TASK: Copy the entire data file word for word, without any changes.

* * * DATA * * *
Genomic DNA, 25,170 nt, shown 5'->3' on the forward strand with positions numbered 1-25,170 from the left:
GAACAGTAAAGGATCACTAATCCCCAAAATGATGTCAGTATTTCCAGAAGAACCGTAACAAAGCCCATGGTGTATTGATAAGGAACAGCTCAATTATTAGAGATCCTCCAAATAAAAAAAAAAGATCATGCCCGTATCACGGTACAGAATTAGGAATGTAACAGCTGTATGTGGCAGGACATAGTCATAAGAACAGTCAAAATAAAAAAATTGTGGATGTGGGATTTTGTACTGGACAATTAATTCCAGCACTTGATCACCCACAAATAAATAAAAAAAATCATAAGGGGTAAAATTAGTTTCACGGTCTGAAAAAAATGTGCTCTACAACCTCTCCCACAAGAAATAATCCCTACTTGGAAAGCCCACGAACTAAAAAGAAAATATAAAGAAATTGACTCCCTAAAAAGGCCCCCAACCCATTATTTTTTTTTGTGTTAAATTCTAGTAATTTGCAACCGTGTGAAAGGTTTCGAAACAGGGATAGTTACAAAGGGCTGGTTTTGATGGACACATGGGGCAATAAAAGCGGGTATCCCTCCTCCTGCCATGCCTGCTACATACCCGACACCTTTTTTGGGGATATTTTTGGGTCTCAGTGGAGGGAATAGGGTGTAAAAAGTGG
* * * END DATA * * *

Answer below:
Genomic DNA, 25,170 nt, shown 5'->3' on the forward strand with positions numbered 1-25,170 from the left:
GAACAGTAAAGGATCACTAATCCCCAAAATGATGTCAGTATTTCCAGAAGAACCGTAACAAAGCCCATGGTGTATTGATAAGGAACAGCTCAATTATTAGAGATCCTCCAAATAAAAAAAAAAGATCATGCCCGTATCACGGTACAGAATTAGGAATGTAACAGCTGTATGTGGCAGGACATAGTCATAAGAACAGTCAAAATAAAAAAATTGTGGATGTGGGATTTTGTACTGGACAATTAATTCCAGCACTTGATCACCCACAAATAAATAAAAAAAATCATAAGGGGTAAAATTAGTTTCACGGTCTGAAAAAAATGTGCTCTACAACCTCTCCCACAAGAAATAATCCCTACTTGGAAAGCCCACGAACTAAAAAGAAAATATAAAGAAATTGACTCCCTAAAAAGGCCCCCAACCCATTATTTTTTTTTGTGTTAAATTCTAGTAATTTGCAACCGTGTGAAAGGTTTCGAAACAGGGATAGTTACAAAGGGCTGGTTTTGATGGACACATGGGGCAATAAAAGCGGGTATCCCTCCTCCTGCCATGCCTGCTACATACCCGACACCTTTTTTGGGGATATTTTTGGGTCTCAGTGGAGGGAATAGGGTGTAAAAAGTGG